If you are in a pinch or don't have access to a stove, you definitely can attempt frying an egg in the microwave. First, you'll opt for a plate rather than a bowl or mug, add a little olive oil to the surface, crack the egg on the plate, and microwave until the whites are cooked through. You won't get the crispy, fried edges because the plate won't conduct heat the same way your pan will, but you will get a fully cooked egg where your egg yolks and whites are cooked separately.

7. Microwave an egg bake or shakshuka for a group

No matter how you approach it, making breakfast for a group is a difficult task. You need to have every element ready in time, so you can serve it all hot. Plus, you ideally don't want to be stuck with a massive pile of dishes at the end of your meal. There are a couple of hacks for this, including making sheet pan-fried eggs in the oven or baking an egg casserole. Both yield great results, but there are also a few ways to make eggs for a group that requires just a few minutes. That might sound impossible, but the answer is utilizing your microwave.

If you have a pan that is small enough to fit in your microwave but big enough to hold all of your ingredients, you can make a casserole-style bake in the oven similarly to how you would make scrambled eggs or an omelet. You'll want to add any extra ingredients, like bacon, ham, cheese, spinach, or veggies, to your egg mixture (ensuring any meats are cooked thoroughly before adding) and cook covered for a few minutes until your eggs have set. This will result in a flavorful egg bake that can be cut into individual pieces and served to a group. Another option is a microwave shakshuka, which cooks for a few minutes and can serve multiple people for breakfast, lunch, or dinner (especially when served with pita, toasted bread, or a side salad).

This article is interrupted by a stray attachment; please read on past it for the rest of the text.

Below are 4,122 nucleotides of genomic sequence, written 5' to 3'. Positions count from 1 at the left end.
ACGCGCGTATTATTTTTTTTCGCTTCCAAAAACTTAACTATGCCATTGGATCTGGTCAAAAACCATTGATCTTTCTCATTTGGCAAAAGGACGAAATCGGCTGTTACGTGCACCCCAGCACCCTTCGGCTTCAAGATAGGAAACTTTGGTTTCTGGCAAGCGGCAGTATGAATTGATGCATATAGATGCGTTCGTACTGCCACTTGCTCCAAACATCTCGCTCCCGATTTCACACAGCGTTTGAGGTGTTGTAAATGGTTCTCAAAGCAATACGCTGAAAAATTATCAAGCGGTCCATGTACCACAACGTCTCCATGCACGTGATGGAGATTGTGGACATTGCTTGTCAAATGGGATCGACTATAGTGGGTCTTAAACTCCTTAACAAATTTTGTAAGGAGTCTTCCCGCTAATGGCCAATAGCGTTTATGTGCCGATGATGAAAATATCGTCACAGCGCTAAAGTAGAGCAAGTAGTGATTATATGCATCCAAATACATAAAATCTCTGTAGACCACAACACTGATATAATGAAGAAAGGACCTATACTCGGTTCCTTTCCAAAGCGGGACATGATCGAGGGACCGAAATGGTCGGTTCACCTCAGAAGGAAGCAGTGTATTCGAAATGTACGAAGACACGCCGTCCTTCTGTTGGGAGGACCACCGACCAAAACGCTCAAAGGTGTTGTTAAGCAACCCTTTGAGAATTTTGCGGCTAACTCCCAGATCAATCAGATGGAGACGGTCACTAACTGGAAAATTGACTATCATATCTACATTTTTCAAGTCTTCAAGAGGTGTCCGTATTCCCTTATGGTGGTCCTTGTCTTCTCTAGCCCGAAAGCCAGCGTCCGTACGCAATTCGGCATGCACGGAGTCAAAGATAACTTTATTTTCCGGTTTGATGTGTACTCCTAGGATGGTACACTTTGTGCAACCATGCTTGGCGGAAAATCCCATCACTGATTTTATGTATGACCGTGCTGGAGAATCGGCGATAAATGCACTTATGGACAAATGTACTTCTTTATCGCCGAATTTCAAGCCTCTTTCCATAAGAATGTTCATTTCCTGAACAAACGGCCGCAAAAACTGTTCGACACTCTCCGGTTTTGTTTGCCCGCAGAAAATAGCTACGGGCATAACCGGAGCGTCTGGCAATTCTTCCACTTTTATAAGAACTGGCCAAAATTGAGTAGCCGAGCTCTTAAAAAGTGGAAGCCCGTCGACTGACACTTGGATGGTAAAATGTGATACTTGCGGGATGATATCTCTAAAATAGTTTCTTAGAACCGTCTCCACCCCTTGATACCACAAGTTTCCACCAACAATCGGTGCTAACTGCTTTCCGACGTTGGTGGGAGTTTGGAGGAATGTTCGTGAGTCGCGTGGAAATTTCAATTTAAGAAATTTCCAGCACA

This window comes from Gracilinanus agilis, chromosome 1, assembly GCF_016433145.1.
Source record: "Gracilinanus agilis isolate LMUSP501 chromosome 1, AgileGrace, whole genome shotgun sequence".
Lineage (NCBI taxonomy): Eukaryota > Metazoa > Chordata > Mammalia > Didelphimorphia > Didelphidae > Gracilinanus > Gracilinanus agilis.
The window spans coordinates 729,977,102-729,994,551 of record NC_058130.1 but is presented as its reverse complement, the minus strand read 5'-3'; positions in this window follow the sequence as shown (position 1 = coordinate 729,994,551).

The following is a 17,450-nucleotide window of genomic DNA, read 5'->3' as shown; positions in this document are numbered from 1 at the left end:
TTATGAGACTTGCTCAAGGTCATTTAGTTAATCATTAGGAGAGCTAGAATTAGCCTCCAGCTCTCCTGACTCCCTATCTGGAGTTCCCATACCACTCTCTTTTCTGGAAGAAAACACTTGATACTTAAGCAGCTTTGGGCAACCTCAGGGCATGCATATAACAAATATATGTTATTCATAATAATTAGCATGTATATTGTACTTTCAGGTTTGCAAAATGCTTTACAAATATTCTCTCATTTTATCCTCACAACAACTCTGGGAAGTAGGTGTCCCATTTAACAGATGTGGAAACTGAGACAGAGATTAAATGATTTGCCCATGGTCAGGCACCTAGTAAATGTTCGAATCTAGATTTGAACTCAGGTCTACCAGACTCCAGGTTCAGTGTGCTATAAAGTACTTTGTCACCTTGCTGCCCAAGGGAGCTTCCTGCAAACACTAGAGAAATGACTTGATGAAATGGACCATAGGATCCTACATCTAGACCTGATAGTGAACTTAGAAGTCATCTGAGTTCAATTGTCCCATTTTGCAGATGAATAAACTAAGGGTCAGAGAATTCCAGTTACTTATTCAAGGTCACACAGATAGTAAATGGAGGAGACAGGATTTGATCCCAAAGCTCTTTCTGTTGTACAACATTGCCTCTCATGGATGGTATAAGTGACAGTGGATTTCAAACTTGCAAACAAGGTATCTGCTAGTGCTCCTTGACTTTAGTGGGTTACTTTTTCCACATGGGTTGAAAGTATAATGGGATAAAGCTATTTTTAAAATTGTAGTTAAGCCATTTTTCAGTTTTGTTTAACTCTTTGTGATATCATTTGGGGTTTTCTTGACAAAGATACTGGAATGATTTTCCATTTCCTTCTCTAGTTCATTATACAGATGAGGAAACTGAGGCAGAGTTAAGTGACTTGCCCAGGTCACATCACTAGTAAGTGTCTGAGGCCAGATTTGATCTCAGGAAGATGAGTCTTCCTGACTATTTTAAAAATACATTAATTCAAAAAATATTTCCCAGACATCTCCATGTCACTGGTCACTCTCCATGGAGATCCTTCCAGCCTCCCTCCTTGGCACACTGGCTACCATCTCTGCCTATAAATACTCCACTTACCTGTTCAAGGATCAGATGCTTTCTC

8. Cook eggs in longer intervals for breakfast sandwiches

When cooking eggs in the microwave, that light, fluffy texture can result in a delicious meal, especially when making a silky omelet or piling scrambled eggs on top of a slice of toast. But if you're making eggs in the microwave for a sandwich, you'll need to prepare eggs that have more structural integrity. To achieve this specific desired texture, you should do a few things differently.

To start, you'll want to cook your eggs straight through without stopping to mix too often. If you're worried about cold spots or your eggs not cooking all the way through, it might help to mix your eggs during the first minute of cooking before letting them go until the end. This prolonged cooking time will result in a more disc-like shaped egg which will have a sturdier texture. This can be great topped on a bagel, in a sandwich, or eaten on the go since it's much less messy.